FAQ

Below are some frequently asked questions about the CMVictory Trial.

What is CMV?

Cytomegalovirus, shortened to CMV, is a leading cause of birth defects around the world. CMV is a common viral infection that usually goes unnoticed or only causes mild symptoms in most people. But if a woman becomes infected with CMV while she is pregnant, she can pass the infection to her unborn baby. This can cause her child to suffer long-term disability due to birth defects, including hearing loss, or even death in very severe cases. Currently, there is no approved vaccine against CMV.

Who is potentially at risk of CMV infection?

CMV is common and for most people does not pose a health risk. But for those who are pregnant or have a weak immune system due to a health condition, the virus could have serious consequences. CMV can spread silently and often affects the most vulnerable of us.

  • Pregnant women can unknowingly become infected during pregnancy and expose their unborn babies to CMV.
  • People with weakened immune systems due to an underlying health condition are also at risk of experiencing serious symptoms of CMV.
  • Women can also become infected with CMV and potentially pass it on to newborn babies through bodily fluids including saliva and breast milk.
Does CMV affect some populations more than others?

CMV infection is common and affects people of all ages. However, CMV has an unevenly high presence in communities of lower socioeconomic status and minority populations, including African American and Latinx.

How is an mRNA vaccine different from a regular vaccine?

Traditionally, vaccines for viruses are made from a weakened or inactive (not live) version of the virus, but mRNA-1647 is different. It is made from an information molecule called mRNA that tells your cells how to make protein. In this case, the protein is similar to a small part of the virus that is thought to help the body’s immune system protect itself if you ever come in contact with CMV. You cannot become infected with CMV from receiving the investigational vaccine.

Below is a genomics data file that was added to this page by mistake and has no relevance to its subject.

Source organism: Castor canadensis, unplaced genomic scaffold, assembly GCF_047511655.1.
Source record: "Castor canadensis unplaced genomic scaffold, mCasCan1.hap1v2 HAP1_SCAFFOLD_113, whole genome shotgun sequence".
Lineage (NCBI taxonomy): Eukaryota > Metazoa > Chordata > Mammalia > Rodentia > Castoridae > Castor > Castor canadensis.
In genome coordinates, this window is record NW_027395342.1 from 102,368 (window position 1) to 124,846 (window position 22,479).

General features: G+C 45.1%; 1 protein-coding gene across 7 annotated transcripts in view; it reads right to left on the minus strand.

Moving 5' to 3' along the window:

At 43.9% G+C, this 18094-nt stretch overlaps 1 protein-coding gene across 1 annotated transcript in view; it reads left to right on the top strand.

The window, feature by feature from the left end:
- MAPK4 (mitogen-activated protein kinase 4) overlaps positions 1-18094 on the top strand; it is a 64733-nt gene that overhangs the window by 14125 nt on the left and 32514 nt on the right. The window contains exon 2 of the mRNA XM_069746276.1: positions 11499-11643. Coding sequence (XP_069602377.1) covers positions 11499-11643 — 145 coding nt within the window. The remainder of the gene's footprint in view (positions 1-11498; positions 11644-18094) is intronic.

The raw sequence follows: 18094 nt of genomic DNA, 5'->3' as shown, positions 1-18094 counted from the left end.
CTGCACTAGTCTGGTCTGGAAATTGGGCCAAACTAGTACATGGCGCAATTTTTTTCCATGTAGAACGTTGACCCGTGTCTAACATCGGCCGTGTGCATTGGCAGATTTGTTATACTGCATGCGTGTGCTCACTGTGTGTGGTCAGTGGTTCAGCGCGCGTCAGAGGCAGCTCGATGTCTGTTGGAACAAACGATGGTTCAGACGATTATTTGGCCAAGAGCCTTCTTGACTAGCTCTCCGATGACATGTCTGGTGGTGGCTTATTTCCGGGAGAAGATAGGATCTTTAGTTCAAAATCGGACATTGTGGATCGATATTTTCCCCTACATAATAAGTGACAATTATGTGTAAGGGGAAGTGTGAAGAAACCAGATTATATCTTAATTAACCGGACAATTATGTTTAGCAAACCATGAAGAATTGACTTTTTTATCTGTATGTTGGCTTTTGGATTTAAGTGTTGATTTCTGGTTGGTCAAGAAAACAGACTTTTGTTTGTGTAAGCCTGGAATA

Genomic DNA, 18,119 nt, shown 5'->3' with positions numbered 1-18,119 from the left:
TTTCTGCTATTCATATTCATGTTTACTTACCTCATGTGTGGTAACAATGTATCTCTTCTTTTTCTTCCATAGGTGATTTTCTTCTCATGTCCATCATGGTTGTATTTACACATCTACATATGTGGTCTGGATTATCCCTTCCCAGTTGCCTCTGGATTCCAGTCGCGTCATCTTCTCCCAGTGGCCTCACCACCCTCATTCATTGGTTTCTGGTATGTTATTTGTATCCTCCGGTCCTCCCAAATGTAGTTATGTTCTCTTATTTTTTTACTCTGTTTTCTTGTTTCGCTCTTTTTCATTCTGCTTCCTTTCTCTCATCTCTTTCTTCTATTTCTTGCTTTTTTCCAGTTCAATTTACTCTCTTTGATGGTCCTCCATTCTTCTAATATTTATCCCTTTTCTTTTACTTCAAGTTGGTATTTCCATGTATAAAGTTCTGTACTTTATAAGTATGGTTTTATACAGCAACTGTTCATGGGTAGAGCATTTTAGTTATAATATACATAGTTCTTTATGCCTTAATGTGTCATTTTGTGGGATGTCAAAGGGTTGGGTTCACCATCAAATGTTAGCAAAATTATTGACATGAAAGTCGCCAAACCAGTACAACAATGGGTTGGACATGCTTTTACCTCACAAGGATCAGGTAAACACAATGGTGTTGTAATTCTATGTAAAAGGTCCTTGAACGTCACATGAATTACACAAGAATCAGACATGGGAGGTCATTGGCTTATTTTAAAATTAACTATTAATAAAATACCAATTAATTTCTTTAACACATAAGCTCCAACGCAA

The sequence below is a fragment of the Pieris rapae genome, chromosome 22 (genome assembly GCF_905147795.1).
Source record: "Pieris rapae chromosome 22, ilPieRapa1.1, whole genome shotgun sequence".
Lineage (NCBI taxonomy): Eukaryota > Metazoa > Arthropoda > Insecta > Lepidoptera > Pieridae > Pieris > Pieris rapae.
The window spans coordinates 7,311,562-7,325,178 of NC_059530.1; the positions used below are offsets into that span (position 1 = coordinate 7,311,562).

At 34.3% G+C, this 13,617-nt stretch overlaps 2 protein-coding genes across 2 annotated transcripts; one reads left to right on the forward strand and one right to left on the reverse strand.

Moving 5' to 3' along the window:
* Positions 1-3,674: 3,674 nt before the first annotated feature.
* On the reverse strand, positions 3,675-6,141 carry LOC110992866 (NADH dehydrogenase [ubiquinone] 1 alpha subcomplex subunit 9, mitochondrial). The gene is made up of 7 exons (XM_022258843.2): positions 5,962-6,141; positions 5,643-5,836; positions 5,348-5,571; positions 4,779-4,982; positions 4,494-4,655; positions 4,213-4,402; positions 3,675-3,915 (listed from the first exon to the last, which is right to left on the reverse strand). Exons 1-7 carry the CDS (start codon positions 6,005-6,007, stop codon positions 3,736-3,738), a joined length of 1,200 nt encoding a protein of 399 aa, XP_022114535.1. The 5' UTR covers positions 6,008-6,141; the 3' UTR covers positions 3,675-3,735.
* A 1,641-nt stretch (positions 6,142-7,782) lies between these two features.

What is a placebo?

In order to understand if the investigational vaccine works, medical researchers are comparing the mRNA-1647 investigational vaccine to a saltwater placebo. A placebo looks like the investigational vaccine being tested but does not contain the investigational vaccine.

Neither you nor the study doctor will know whether you receive mRNA-1647 or a placebo. Every clinical trial participant will receive the same level of quality care regardless of whether they are assigned to the investigational vaccine or the placebo.

Who is eligible to participate?

To join this clinical trial, participants must be:

  • A woman between 16-40 years of age
  • In good health
  • In close contact with at least one child 5 years of age or younger for at least 8 hours a week, if age 20 or older
  • Not pregnant or planning on becoming pregnant within the next 9 months

There are more requirements for participation. The clinical trial staff will explain the additional requirements and can answer any questions that you may have.

How is Moderna working towards more diversity and inclusion in clinical trials?

Diseases do not discriminate—and neither should clinical trials. Moderna is committed to researching safe and effective mRNA-based vaccines and therapies to bring better health and living to people of all ages, sexes, and backgrounds.

Can I leave the clinical trial?

Taking part in a clinical trial is voluntary. If the study doctor determines that you qualify for participation based on a screening process, you may choose to participate or not participate. You will be given time and the opportunity to ask questions before deciding what you want to do. Your decision will in no way affect current or future treatment you receive outside the clinical trial. If you choose to participate, you will need to follow trial instructions and complete trial-related activities. However, you may withdraw from the trial at any time for any reason.

How will my safety be protected during the clinical trial?

Clinical trials follow a specific set of standards and are closely regulated to help protect participants. Any known risks or side effects will be discussed during the informed consent process, and clinical trial staff will monitor you for side effects throughout the trial. You should contact the study doctor if you think you are having side effects or are experiencing a change in your medical condition.

What are the risks of participating in the CMVictory Trial?

All clinical trials and investigational treatments have risks, including the potential to make participants sick or uncomfortable. Although safety precautions are in place, your condition could remain the same, improve, or get worse. If you choose to take part in this trial, you are at risk for side effects. Side effects may include, but are not limited to, pain at the injection site, headache, and muscle/joint pain. You should discuss these with the clinical trial staff and, if you choose, with your regular doctor.

Taking part in this trial is your choice. Taking part in a clinical trial may have an impact on your daily schedule. When deciding whether to volunteer, please consider the time needed for visits (possibly including travel away from home) and any responsibilities that may interfere with the clinical trial.

How can I get involved if I’m not eligible?

There are still other ways to contribute to preventing the spread of CMV, such as helping to raise awareness in your community and online. We also hope that you continue exploring treatment and clinical trial options with your doctor.

This site is registered on wpml.org as a development site.